There are two common misconceptions which I like to get out of the way first:
Number one is that there are only one or two niches you can make money in as a coach. It’s so not true! I know successful coaches in many niches, and I know unsuccessful ones in the same niche. So the “just work in this niche and you will make it recommendation” is BS. Pardon my French here.
Misconception number two is that once you decided on if you want to focus on life, health, career, or parent, teen, executive coaching, you’re all set up for success. Wrong! Those are not niches from a marketing perspective. Why? Because they’re only focusing either on a very generic “who” like parents, teens, executives, or a very broad “what” - think life, health, career.
A good or well-defined niche is, in my opinion, based on the following formula:
Niche = Who + What.
What do I mean with that? Let’s assume there’s an executive out there who wants coaching in overcoming burn out and kinda future-proof herself that she doesn’t fall into the exhaustion trap again. And let’s assume the medical part is catered for. Would she search for a life coach as you know the burn out impacts her entire life? Or would she reach out to a health coach or a success or career coach? Or an executive coach because that’s her field of work, right? Hmm, tricky one, but guess what? She won’t search for any of those coaches. Think about it.
What would she type into Google? Support with getting back on track after burn out or how to ease into your life and demanding job after burn out or how to overcome burn out as an executive and avoid relapse... I think you get the point. They don’t want a life, health or career coach. They want to know if you can help them, specifically with their kind of problems and goals.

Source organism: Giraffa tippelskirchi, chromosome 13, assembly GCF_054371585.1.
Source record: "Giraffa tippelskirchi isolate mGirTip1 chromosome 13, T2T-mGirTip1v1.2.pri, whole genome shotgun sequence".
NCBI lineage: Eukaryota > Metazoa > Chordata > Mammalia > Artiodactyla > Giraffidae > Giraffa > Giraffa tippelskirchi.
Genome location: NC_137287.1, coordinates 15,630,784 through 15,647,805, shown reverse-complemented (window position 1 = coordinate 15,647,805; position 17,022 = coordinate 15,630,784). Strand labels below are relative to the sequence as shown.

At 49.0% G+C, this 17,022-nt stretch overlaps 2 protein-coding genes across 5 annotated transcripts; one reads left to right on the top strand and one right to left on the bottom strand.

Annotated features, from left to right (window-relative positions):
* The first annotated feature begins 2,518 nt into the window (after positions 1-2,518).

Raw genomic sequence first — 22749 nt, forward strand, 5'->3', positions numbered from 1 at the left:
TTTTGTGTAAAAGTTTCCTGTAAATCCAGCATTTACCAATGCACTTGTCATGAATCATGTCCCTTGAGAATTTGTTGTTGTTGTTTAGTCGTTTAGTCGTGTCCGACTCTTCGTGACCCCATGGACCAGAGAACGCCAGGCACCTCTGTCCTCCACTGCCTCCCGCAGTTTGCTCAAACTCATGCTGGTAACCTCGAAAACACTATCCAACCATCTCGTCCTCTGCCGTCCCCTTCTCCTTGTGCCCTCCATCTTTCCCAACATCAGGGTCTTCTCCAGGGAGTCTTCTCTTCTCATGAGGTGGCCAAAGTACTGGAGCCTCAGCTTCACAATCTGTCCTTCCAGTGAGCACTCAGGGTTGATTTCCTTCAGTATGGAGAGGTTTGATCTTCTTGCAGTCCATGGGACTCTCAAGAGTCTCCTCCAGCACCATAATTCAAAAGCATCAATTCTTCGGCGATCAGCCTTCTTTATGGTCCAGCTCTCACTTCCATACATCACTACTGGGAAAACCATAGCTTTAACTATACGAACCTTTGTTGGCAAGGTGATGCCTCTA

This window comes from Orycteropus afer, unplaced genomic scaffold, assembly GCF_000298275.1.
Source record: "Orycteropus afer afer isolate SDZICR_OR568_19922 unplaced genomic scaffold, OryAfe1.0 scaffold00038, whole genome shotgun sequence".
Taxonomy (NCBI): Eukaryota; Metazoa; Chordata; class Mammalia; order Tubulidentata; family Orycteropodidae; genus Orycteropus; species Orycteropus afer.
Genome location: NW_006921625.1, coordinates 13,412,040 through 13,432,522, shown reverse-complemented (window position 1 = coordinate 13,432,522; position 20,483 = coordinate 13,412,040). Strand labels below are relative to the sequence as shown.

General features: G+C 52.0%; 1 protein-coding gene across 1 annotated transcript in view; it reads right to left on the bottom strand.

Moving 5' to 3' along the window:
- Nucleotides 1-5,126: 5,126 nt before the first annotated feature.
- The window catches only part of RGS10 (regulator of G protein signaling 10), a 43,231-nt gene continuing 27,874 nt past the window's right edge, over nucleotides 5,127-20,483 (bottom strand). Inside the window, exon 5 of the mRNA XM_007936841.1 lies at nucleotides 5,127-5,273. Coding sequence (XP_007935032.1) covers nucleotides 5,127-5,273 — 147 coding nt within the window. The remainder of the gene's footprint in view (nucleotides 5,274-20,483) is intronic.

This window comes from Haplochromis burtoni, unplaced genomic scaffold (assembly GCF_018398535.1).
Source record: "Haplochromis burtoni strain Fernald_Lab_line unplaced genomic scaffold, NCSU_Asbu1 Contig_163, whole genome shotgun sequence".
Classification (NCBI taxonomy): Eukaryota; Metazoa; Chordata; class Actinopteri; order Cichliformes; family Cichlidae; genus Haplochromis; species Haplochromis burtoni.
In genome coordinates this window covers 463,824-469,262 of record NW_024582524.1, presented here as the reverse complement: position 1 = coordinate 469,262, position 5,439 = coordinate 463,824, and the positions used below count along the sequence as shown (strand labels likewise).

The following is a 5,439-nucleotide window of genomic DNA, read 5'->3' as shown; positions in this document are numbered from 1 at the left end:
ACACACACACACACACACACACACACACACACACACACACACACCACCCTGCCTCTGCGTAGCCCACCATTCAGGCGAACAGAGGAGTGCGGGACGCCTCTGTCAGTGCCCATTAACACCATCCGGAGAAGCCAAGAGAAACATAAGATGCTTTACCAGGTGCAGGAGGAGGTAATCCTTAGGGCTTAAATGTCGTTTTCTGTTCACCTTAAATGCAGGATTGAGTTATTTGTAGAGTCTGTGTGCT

So let’s look at what the niche would look like in this example: coaching female executives in getting back on track after suffering from burn out and supporting them in easing into their old jobs without relapsing.
I’ll give you two more examples to help you understand this niche formula fully:
First one: coaching, first-time moms, your “who”, in having more energy to power through the day without time-consuming self-care rituals, that would be your “what”.
Or coaching busy fathers, your “who”, in getting that well-deserved promotion without the need to spend their weekends playing golf with the CEO - your “what”.
Got it? Perfect.
Over to you. Following this formula, what's your coaching niche description? Leave a comment here. I can’t wait to see how you applied it to tweak or even redefine your coaching niche.
Now you know whether you should focus your efforts on the mass market or a specific niche because you understand what powerful impact a niche can have on any coaching business, including yours - if you’re open-minded to narrow it down and give it a fair go. And you’ve got the formula to turn your niche description into one your ideal clients instantly resonate with.
By the way, if you want to follow a 5-step process to nail down your niche once and for all, download the “Coaching Niche Finder” workbook. It comes with an in-depth training lesson so you can follow along easily and have your niche figured out in under 90 minutes. You can download the workbook and training by clicking here.
Also, I’d be thrilled to welcome you inside my free “League of Brilliant Coaches” community where I share marketing strategies to help you get more coaching clients. Interested? Then click here.
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Learn more about the SMART process to find your coaching niche or you can dive into the three components you absolutely must consider when you want to be sure that you’re going after a profitable coaching niche by watching my other videos on Youtube. Bye for now, and I’ll see you in the next one.